Berlin is predicted to be the top destination for real estate investor in 2021, a year which is also expected to favour investments in data centres, logistics and life-science properties.
According to PwC and Urban Land Institute’s (ULI) Emerging Trends in Real Estate Europe report, investors believe Europe’s core cities, like the German capital, offer liquidity and stability. London was up two places to second as investors considered it as good long-term value and Paris remained in the top three.
Frankfurt, Amsterdam, Hamburg and Munich follow in succession. Spanish capital Madrid takes the eight spot followed by Milan and Vienna.
The report stated that Europe’s property sector is in the midst of a cyclical downturn which is coinciding with long-term structural changes to the asset class.
Regardless, real estate generally is seen as one of the few asset classes to generate acceptable returns at a time of low or negative interest rates, the report said.
The survey which polled almost 1,000 industry leaders across Europe showed that 55% of investors expect to be net buyers of real estate in 2021, but “security of income in non-core assets is causing concern”.
In terms of property type prospects, data centres, logistics and life sciences are at the forefront whereas sectors like retail and offices will be most affected, due to widespread uncertainty related to rent collections amid the pandemic.
Lisette van Doorn, CEO of ULI Europe, said European real estate is at a turning point, trying to work out its future role in society while facing the cyclical challenges following the outbreak of the pandemic earlier this year and the ongoing uncertainty this creates.
“COVID-19 has fast-forwarded a number of trends already started, for example related to digitalisation, remote work and online shopping, but given the artificial environment amidst ongoing lockdowns and government support to employees and businesses, it remains hard to work out the long-term impact.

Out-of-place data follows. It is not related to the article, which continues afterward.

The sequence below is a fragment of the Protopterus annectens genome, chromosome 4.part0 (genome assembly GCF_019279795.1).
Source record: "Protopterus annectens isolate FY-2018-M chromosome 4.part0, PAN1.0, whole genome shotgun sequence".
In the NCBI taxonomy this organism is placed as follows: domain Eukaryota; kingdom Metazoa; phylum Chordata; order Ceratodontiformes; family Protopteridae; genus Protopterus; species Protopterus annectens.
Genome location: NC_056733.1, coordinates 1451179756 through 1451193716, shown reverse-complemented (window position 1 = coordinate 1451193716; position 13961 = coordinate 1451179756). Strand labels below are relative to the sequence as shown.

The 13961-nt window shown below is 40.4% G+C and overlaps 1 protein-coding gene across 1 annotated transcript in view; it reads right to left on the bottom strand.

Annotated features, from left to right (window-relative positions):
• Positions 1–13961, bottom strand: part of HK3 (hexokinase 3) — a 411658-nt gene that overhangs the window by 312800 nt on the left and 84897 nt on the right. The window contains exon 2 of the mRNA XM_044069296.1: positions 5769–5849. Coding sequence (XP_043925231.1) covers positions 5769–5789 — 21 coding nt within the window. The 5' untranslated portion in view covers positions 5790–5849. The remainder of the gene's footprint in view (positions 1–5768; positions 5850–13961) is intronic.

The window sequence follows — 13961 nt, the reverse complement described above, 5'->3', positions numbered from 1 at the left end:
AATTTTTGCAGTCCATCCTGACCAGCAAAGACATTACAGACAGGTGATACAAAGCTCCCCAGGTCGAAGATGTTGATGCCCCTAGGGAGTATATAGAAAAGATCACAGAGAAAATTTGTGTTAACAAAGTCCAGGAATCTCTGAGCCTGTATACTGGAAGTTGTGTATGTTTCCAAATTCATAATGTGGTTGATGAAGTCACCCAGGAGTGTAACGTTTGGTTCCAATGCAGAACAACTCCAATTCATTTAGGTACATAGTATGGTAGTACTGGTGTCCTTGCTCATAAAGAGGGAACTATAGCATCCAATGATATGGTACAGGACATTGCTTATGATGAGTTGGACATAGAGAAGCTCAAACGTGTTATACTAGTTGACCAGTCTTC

“The search for yield, which is now even more dominant than pre-COVID, continues to attract investors to real estate, especially core and income-generating, such as residential that continues to appeal to investors, in the ‘safest havens’ across Europe.”
Gareth Lewis, real estate director at PwC UK, said it’s clear that, at this time of significant uncertainty investors continue to see Europe’s core cities as safer bets and there remains cautious optimism.
“With London jumping up two places to second in the rankings - despite the challenges faced by all major cities - many investors see the long-term value.
“Further, central banks’ decisions to depress interest rates for the foreseeable may see an uptick in investment activity as pent up capital is deployed.”
Simon Hampton, real assets leader at PwC UK, said: “The uncertainty of this year has shifted priorities in the sector; we’ve seen a move away from the mainstay sectors of retail, hospitality and leisure, a pause in relation to office, and a strengthening demand for alternative sectors such as housing, data centres, life sciences/health, energy and communications infrastructure and a continued desire for industrial property and logistics warehouses - which all benefit from growing demand in this new environment.
“There’s a growing requirement to look more closely at the value that can be derived from these demand shifts, and newer, emerging asset classes. Investors in the sector are therefore looking beyond real estate and into broader real assets - the built environment and infrastructure that surrounds us. These are all inextricably linked, not only to one another but to how we live, work, consume and spend our leisure time.”
Angus Johnston, real estate leader at PwC UK, said: “The real estate industry faces a uniquely challenging period combining a potential recession in the immediate term and series of structural challenges in the medium term.
“Both are likely to lead to changes to the use and value of our existing stock of real estate. How these challenges play out and how the industry responds to them will define the future shape of our sector.”